A year ago, the pipe didn't exist. By next year, the bitumen will be flowing.

"They'll just keep going, expanding from here," he says.


Before last year, Michael Morin could not have told you what a recession felt like. He had not experienced one. In January, 2003, when the last boom was beginning to gather steam, the Fort McMurray helicopter pilot formed Wood Buffalo Helicopters. He started with just one machine.

The company was immediately profitable and, from 2003 to 2008, its fleet grew from one helicopter to eight. Then 2009 hit and, with the fall in oil sands activity, came Wood Buffalo's first tumble. Revenue dropped 40 per cent.

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Now, work is beginning to return. After a slow first quarter, "the oil sands companies gave the green light to some project work in the second and third quarters," Mr. Morin said.

Costs had, after all, fallen. Eyeing an opportunity, some energy companies leapt back to work.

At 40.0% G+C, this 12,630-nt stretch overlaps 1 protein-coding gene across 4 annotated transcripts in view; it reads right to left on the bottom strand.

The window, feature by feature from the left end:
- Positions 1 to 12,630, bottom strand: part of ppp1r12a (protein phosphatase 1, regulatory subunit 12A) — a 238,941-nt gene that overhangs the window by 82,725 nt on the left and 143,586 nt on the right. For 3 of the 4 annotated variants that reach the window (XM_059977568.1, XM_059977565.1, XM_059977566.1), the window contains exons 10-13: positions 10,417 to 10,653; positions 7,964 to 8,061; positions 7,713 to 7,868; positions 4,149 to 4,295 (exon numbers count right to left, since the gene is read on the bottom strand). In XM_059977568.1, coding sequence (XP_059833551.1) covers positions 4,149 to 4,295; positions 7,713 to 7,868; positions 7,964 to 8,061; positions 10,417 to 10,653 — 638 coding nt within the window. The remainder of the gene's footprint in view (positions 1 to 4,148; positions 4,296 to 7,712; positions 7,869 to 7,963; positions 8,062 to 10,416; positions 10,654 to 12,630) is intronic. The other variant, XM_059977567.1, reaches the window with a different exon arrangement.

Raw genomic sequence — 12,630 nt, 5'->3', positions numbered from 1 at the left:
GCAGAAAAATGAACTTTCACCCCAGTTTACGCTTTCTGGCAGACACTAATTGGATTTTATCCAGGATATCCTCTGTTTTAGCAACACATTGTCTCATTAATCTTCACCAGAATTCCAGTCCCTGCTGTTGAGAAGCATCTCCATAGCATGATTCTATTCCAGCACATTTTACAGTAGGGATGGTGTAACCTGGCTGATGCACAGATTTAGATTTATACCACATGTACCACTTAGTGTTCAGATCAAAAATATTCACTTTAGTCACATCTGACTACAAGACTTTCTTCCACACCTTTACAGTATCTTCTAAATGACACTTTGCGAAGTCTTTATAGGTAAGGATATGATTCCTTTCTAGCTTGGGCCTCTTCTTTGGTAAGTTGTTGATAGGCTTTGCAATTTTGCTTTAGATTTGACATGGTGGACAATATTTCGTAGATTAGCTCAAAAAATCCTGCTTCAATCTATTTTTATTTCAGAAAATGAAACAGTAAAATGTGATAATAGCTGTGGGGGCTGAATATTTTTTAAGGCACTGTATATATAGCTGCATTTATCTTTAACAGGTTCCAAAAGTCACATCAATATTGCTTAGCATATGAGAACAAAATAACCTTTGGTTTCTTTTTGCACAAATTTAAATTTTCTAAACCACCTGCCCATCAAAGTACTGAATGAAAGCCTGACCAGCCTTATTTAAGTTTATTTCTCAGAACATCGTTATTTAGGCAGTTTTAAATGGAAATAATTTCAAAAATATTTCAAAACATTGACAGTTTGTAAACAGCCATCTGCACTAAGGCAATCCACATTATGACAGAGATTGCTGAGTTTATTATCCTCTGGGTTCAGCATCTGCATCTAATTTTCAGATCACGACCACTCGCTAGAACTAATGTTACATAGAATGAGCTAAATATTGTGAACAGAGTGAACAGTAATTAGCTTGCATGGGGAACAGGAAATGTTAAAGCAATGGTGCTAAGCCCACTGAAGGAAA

"The contractors all came to the table with price rollbacks," said Ab Beisel, drilling co-ordinator for Cenovus at Christina Lake. "We basically took advantage of that, and the availability of the extra labour pool, and kept the people working."

One of the best ways to see the impact of those decisions is from the window of one of Mr. Morin's helicopters, looking down on the oil sands camps that accommodate trade and construction workers. According to the Oil Sands Developers Group, those camps are now more full than they've ever been, with 3 per cent more workers than in 2008.